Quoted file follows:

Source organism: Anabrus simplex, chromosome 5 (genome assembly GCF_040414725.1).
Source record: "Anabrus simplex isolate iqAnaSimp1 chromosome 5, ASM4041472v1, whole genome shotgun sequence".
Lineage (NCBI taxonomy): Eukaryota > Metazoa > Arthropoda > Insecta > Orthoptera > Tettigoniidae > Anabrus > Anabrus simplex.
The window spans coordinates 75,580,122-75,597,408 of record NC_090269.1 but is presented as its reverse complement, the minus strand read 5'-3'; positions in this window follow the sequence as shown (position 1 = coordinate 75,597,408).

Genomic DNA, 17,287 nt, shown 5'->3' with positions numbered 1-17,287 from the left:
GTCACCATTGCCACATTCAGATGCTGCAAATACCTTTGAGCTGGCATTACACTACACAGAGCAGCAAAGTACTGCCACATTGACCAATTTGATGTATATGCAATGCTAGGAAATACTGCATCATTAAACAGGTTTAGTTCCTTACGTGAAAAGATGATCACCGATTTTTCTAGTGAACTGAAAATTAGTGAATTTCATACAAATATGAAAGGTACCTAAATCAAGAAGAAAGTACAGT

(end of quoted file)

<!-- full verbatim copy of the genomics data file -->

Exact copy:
Source organism: Anabrus simplex, chromosome 5 (genome assembly GCF_040414725.1).
Source record: "Anabrus simplex isolate iqAnaSimp1 chromosome 5, ASM4041472v1, whole genome shotgun sequence".
Lineage (NCBI taxonomy): Eukaryota > Metazoa > Arthropoda > Insecta > Orthoptera > Tettigoniidae > Anabrus > Anabrus simplex.
The window spans coordinates 75,580,122-75,597,408 of record NC_090269.1 but is presented as its reverse complement, the minus strand read 5'-3'; positions in this window follow the sequence as shown (position 1 = coordinate 75,597,408).

Genomic DNA, 17,287 nt, shown 5'->3' with positions numbered 1-17,287 from the left:
GTCACCATTGCCACATTCAGATGCTGCAAATACCTTTGAGCTGGCATTACACTACACAGAGCAGCAAAGTACTGCCACATTGACCAATTTGATGTATATGCAATGCTAGGAAATACTGCATCATTAAACAGGTTTAGTTCCTTACGTGAAAAGATGATCACCGATTTTTCTAGTGAACTGAAAATTAGTGAATTTCATACAAATATGAAAGGTACCTAAATCAAGAAGAAAGTACAGT